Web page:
So I am encouraging us to be – spiritually, not physically, of course – naked in the streets: without the defenses of a hard heart, of a manipulative soul: to be open and transparent before God and before our fellow man, and to learn to heal quickly from the wounds that do come our way.
Simple, Powerful Tools
My wife – in addition to being a wonderful human being – is also a gardener. I’ve learned some interesting lessons from her gardens.
One of the most embarrassing lessons is about garden tools.
When Christmas or her birthday roll around, I often find myself in the garden aisle, looking at garden tools. Do you have any idea how many garden tools there are? There are thousands. There are whole, entire catalogs devoted to the latest, greatest, coolest and most high-tech gardening tools! Can you believe it?
Here’s the embarrassing thing: the latest and most high tech gift tools usually fail in comparison to the good old-fashioned tools like shovels and hoes. Best of all are hands; hands with gloves, yes, but hands are the best tools of all.
So the principle is that in gardening, simple tools are better than complex, new-fangled tools.
I think it works that way in the things of God as well, and that’s where I’m going with this. Years ago, one of my mentors taught me (well, “taught us”, a group of us) about a couple of really simple tools when praying – particularly when asking God questions, which is where our faith sometimes stumbles.
I have to admit that at the time, I thought they were so elementary that they were cheesy, simplistic, foolish. I went along with them mostly because I respect him and his team, and these tools work for his group, but secretly, I thought I was past them.
The tools – or weapons, if you like that metaphor – come from 1John:
The whole premise of 1John is that there are deceivers in the world, both people and spirits. Have you ever heard something in your spirit and asked “Was that God?” That’s really appropriate: there are (IMHO) four possible voices that I could hear when I’m praying (this is very basic):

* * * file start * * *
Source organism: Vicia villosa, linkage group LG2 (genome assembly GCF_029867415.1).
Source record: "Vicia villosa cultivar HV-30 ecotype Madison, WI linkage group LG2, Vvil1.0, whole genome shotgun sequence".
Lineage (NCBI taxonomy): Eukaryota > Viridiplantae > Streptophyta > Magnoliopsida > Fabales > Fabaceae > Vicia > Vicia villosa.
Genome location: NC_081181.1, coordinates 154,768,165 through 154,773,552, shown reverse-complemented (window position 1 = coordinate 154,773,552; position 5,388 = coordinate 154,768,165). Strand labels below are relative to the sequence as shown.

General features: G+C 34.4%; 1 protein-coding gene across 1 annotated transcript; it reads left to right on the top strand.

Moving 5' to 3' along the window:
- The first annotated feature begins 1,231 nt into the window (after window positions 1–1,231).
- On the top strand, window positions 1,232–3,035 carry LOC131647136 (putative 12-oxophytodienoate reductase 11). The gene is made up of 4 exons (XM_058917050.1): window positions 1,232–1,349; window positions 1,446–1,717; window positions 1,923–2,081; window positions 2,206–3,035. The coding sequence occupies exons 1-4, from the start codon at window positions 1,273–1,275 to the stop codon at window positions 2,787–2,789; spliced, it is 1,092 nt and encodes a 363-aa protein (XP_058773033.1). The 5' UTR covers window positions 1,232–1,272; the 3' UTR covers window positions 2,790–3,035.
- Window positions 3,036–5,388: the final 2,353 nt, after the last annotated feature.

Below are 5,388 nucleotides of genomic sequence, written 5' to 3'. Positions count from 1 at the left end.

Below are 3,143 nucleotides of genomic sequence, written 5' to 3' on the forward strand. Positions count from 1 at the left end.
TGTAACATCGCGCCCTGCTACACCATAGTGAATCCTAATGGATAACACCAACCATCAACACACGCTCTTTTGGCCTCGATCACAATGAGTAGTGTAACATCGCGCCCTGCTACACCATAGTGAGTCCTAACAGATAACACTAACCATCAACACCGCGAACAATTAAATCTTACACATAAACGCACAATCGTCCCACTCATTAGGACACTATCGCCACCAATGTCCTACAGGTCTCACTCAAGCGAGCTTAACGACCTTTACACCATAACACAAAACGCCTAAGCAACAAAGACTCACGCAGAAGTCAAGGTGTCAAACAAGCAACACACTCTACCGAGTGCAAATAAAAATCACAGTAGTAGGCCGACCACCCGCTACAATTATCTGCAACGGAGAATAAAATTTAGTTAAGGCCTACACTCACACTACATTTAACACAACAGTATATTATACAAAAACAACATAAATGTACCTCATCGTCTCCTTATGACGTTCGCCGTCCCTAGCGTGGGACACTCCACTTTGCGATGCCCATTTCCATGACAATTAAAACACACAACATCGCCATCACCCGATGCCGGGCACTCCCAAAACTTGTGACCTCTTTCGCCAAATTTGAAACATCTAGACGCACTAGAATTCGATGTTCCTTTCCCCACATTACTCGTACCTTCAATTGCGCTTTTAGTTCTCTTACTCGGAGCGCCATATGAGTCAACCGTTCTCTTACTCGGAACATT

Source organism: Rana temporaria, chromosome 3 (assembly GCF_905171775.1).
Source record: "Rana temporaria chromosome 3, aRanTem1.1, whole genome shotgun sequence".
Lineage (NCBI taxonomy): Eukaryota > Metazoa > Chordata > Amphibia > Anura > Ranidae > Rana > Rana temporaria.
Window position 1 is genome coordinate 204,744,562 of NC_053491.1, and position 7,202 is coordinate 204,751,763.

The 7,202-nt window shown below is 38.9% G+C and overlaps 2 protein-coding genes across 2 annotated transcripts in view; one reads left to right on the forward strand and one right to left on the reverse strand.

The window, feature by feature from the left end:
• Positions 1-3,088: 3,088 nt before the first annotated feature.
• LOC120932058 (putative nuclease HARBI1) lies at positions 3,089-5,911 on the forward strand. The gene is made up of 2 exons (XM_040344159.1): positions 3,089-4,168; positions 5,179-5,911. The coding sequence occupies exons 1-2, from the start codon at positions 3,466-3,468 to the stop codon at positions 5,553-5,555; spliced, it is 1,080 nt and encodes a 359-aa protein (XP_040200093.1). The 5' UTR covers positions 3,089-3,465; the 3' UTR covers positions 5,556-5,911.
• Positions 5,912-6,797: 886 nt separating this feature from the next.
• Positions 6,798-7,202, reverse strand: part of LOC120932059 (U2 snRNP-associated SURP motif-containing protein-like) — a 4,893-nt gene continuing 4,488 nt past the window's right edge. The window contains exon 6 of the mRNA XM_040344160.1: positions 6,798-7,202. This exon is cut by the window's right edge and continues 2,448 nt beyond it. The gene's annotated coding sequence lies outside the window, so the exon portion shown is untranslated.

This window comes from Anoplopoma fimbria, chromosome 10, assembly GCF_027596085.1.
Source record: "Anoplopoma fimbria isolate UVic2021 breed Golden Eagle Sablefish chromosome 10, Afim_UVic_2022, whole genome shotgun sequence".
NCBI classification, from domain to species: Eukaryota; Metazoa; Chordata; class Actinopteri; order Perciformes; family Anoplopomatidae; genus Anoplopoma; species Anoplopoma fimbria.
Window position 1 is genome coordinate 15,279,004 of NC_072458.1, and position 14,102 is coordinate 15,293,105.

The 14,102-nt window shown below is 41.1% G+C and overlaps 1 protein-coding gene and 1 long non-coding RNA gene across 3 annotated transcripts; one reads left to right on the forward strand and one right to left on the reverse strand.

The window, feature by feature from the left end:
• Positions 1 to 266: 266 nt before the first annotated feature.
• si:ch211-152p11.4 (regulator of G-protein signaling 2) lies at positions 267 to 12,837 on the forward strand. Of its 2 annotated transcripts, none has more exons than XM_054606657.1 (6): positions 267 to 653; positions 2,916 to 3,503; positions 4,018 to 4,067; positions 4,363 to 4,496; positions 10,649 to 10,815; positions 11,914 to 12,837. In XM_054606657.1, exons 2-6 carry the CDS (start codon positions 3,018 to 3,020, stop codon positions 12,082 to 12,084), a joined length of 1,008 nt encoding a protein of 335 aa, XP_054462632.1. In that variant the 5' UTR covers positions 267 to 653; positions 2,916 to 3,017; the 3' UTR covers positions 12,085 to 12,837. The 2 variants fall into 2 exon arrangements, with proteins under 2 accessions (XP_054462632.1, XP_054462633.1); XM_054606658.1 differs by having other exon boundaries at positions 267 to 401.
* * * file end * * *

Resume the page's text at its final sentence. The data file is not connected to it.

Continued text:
1. It could be God.
2. It could be my own soul speaking.
3. There are demonic spirits that are eager to deceive, and
4. Under some circumstances, the spirits – or at least the desires and choices – of other people can influence us.
If you think about it, these two verses offer two tests for that very question, the question of “Is this God,” which implies “… or is this some other spirit?” So when they’re going to ask God questions, this guy and his team introduce their prayer time by addressing the Holy Spirit – and then to make sure they’re not being deceived (or "spoofed") – they ask two more questions:
1. “Whom do you say that
This is something equivalent of a test for the email that claims to be from your bank: is it really from your bank, or is it a “spoof” email. The idea is nothing new; the demonic realm has been “spoofing” the Holy Spirit for years! (How else do you explain Mormonism?)
If the answer they hear back is questionable, they know they're being spoofed: it's another spirit claiming to be the Holy Spirit, but it's been un-masked by the simple theology of First John. You can see that these questions necessarily require humility: I must acknowledge that I can be deceived – an admission that many in the Church have difficulty making.
So I’ve begun using these “simple tools” in my own prayer times. I haven’t talked about it (until now) because it embarrassed me: I saw myself as more sophisticated than that. But I’ve begun to value “sophistication” less than I used to, and as I’ve begun to use these simple – even simplistic – questions in my prayer, I’ve found myself asking, “Was that God?” far less often, I’ve found myself becoming more humble in my prayers, and I’ve been learning more. I’ve discovered something of the Holy Spirit’s quick wit, and I’m discovering how much fun He is to hang around when I’m not having to question everything He says!
May I recommend simplicity in your relationship with God, and may I commend the use of these questions when you’re asking for yourself, “Was that God?” It really helps, provided you can get past the simplicity. Like simple garden tools: the simplest disciplines in the Kingdom are often among the most useful.
Yet again, the Pharisees were angry with
This is a story about profanity, which is to say that it’s about some folks profaning what is sacred to someone else. It’s all about being offended in the name of God, and how
But first and foremost, I see
More important to today’s conversation is how
I’ve been taught that there are two basic ways to handle the Word today: Deductively, where I hold certain beliefs, and I go to the Word to find either teaching or examples that support my beliefs, and Inductively, where I come to the Word and sit under it in order to let it speak to me.
A brief digression: I am not
Conclusion: we must obey God rather than men. We need to be in community in order to guard against heresy, but heresy is maybe not as much of a danger to the development of disciples who know the Holy Spirit as religious traditions may be.